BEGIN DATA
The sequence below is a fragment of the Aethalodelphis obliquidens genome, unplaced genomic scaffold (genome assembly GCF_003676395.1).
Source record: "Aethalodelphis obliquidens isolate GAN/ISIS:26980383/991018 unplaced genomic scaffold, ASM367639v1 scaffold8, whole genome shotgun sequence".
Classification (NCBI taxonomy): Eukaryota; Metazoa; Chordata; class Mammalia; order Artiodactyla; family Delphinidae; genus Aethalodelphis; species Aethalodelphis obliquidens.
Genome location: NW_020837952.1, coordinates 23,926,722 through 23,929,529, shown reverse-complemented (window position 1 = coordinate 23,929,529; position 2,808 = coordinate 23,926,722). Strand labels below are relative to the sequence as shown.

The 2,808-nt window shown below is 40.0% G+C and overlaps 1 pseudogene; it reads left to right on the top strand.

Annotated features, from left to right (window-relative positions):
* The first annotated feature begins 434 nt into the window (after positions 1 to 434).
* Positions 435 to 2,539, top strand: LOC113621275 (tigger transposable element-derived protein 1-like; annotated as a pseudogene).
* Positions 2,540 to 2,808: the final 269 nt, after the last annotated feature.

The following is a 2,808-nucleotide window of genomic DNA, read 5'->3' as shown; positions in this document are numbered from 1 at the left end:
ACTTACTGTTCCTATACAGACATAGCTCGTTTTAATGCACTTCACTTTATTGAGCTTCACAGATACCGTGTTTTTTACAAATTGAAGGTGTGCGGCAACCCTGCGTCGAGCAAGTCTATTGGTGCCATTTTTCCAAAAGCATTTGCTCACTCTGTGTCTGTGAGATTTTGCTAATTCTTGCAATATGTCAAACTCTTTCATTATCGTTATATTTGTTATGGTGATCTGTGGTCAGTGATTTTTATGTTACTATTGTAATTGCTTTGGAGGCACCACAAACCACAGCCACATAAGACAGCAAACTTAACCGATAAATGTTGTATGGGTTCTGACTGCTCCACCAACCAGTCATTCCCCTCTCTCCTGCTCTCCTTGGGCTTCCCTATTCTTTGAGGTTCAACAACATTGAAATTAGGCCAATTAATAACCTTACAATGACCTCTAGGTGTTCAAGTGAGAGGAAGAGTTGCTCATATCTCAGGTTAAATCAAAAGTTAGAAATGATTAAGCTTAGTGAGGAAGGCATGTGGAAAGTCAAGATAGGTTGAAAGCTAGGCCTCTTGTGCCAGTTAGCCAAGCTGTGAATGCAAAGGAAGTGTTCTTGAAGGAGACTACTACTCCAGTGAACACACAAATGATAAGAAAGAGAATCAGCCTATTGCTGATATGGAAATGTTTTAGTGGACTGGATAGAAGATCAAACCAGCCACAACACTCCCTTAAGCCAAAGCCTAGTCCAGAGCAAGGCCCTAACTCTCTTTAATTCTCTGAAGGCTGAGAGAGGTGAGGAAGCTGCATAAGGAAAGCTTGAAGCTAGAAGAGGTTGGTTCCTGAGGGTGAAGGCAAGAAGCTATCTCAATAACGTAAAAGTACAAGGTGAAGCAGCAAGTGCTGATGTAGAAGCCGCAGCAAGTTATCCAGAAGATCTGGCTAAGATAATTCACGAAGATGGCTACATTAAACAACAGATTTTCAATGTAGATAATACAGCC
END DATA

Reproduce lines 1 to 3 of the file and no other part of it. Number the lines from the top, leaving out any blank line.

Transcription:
The sequence below is a fragment of the Aethalodelphis obliquidens genome, unplaced genomic scaffold (genome assembly GCF_003676395.1).
Source record: "Aethalodelphis obliquidens isolate GAN/ISIS:26980383/991018 unplaced genomic scaffold, ASM367639v1 scaffold8, whole genome shotgun sequence".
Classification (NCBI taxonomy): Eukaryota; Metazoa; Chordata; class Mammalia; order Artiodactyla; family Delphinidae; genus Aethalodelphis; species Aethalodelphis obliquidens.